Intersections of Machine Learning and Domain Knowledge in Healthcare
Updated: Nov 21, 2019
With so much hope riding on machine learning to perfect diagnostics and realizing better value-based healthcare, I began to wonder how machine learning expertise fits into the field today.
At first glance, the answer is quite obvious. Machine learning, like many tools, should aid experts in making informed decisions. If every doctor were empowered with the knowledge and skillset to develop, run, and interpret machine learning algorithms to whatever particular disease, condition, or problem they focus on, our healthcare system would be much improved in outcomes and efficiency.
However, for many reasons—not the least of which is the time it takes to develop deep knowledge in any healthcare or machine learning field—this ideal scenario is not in line with reality. Expertise is divided among different people at different stages across different pipelines. So the question I have is how experts can optimally work together in the healthcare field.
Take one example in favor of the power of machine learning over healthcare expertise: retinal imaging. Until last year, ophthalmologists didn't think there was a difference in eyes based on sex. However, a program developed by Google could classify the sex of a patient given their retinal scan. This classifier had an AUC of 0.97 (super high)!
When looking at 100 heat maps of features that were most salient in determining the prediction of the algorithm, ophthalmologists could identify some of the different structures--vessels, optic discs, etc.--but they identified 50% of the heat map features as 'non-specific'. In other words, even given the areas of the retinal images that were most influential for the prediction, ophthalmologists, weren't able to figure out exactly how the neural network was making its accurate predictions despite deep domain knowledge.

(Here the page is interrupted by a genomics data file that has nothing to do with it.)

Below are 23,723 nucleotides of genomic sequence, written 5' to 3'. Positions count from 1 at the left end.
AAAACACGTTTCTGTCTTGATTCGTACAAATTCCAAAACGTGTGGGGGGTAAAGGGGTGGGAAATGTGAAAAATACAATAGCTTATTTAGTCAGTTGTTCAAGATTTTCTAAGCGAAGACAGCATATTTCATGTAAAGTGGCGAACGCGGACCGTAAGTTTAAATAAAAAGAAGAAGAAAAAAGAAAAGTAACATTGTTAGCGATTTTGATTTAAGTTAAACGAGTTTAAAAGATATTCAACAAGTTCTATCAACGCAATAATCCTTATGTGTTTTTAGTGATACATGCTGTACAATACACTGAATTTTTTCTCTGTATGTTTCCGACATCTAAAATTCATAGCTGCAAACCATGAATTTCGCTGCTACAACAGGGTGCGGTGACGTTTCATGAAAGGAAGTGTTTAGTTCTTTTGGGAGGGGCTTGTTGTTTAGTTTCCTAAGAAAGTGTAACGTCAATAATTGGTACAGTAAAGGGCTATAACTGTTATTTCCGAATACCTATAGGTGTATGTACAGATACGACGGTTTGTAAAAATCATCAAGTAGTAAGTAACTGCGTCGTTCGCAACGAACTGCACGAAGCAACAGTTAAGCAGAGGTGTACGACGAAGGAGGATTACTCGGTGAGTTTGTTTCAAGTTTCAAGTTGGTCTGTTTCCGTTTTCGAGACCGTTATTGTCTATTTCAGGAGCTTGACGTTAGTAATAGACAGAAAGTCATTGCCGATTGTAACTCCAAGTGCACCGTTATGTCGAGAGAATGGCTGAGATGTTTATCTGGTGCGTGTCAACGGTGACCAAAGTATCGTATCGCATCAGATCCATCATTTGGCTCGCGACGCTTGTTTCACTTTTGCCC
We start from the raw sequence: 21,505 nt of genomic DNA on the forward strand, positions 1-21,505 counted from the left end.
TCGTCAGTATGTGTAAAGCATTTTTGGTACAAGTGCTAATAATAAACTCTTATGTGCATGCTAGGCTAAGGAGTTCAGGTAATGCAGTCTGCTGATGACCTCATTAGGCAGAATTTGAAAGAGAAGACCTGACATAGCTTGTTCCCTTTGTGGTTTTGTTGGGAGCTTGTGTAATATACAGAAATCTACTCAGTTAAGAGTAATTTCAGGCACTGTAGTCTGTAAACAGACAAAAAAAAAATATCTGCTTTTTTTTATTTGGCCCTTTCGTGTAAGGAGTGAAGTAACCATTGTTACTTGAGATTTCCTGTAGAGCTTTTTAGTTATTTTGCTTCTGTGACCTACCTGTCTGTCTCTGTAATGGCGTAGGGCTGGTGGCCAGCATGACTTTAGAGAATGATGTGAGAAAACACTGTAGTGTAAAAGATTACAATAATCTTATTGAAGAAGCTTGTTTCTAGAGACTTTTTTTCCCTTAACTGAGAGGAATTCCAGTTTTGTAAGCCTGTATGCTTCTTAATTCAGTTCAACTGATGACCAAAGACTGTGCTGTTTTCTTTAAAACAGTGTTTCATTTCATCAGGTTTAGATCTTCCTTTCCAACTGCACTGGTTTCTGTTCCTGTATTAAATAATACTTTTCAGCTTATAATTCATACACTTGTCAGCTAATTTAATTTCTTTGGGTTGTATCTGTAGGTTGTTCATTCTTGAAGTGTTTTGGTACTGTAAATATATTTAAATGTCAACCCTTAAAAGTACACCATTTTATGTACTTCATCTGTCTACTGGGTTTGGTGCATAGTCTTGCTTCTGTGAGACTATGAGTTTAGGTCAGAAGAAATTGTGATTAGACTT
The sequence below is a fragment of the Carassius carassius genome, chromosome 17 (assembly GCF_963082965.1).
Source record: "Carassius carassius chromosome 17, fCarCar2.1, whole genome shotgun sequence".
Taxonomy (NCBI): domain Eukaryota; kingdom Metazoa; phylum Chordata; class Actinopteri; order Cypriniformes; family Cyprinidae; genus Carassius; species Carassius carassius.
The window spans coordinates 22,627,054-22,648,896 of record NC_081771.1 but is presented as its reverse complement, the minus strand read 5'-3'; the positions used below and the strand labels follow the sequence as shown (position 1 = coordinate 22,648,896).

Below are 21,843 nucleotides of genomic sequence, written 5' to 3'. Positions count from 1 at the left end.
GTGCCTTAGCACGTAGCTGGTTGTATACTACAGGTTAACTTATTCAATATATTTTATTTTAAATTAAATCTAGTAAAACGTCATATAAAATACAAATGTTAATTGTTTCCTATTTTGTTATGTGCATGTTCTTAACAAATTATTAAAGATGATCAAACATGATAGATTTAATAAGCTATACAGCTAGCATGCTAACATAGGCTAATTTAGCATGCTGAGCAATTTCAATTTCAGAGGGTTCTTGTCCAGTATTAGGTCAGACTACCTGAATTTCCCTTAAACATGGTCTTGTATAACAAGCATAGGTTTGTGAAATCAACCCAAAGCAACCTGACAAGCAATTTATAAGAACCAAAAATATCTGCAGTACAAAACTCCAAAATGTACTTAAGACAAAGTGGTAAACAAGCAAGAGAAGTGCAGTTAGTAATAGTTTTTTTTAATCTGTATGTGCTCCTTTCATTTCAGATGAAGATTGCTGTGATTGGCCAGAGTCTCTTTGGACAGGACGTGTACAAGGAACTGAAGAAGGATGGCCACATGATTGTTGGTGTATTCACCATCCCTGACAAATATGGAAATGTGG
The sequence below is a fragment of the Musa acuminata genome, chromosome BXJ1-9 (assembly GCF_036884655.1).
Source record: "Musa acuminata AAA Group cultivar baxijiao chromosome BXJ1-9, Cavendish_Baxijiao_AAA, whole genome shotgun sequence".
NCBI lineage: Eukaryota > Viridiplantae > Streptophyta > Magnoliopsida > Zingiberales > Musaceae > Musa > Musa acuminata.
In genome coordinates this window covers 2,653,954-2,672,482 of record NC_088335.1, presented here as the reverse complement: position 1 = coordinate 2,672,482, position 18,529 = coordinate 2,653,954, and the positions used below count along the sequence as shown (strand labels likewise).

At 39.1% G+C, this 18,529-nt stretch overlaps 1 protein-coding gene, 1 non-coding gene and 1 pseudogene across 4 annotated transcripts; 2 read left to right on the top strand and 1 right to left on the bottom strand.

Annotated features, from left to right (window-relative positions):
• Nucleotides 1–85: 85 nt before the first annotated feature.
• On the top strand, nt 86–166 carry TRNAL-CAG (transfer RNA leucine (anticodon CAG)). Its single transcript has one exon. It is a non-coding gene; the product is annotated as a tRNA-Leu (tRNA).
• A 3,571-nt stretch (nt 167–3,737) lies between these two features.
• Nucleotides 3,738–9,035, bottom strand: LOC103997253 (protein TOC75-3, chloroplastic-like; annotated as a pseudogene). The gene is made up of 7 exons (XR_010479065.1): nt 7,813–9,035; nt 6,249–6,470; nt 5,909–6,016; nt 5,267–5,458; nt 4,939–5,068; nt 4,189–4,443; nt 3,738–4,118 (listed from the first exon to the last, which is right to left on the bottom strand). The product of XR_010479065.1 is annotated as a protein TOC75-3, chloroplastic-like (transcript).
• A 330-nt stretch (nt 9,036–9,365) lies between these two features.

While predicting sex itself may not be of high utility per se, this example highlights the power of machine learning classifiers to go above and beyond domain knowledge. The tradeoff here is that while the predictions were accurate, the neural network acts as a blackbox, so we gain practical information but don't necessarily advance medical theory.
When it comes to classifying diagnoses from medical images, precision is critical. Medical practitioners and patients often run into tough decision-making and cost-benefit problems when type I and/or type II errors are high.
One of the most interesting examples of this comes from mammogram recommendations. Below is a chart of three organizations' recommendations based on age buckets. The USPSTF embroiled itself in controversy when it changed its recommendations to fewer screenings. This outraged many clinicians and the general public, but was based in the large number of false positives compared to false negatives in screening.
One hypothetical question to consider to appreciate the difference in recommendations is what is the acceptable threshold number of women misclassified as a false positive (i.e. overdiagnosis and potentially overtreatment) to change one false negative to a true positive?
In other words, what is the cost of a false positive? Many people believe there is none, or at least none appreciable to the cost of a false negative. Below, the USPSTF elaborates on its reasoning and places emphasis on harms of false positives whereas few other organizations do.
In this case, machine learning algorithms can be incredibly useful and make a huge change in the healthcare industry. Reducing overtreatment and overdiagnosis and false negatives would save people's lives and lots of time and money.
In most cases however, domain knowledge will still be vital to any machine learning, whether it is in gathering the data, feature engineering, or interpretation. Whenever a physician is well-versed in machine learning, I'm impressed with the results of their algorithms. As machine learning as a field expands, I wonder how professionals in the medical field will interact with ML models and with ML professionals to improve treatment outcomes and improve efficiency in an increasingly expensive healthcare industry.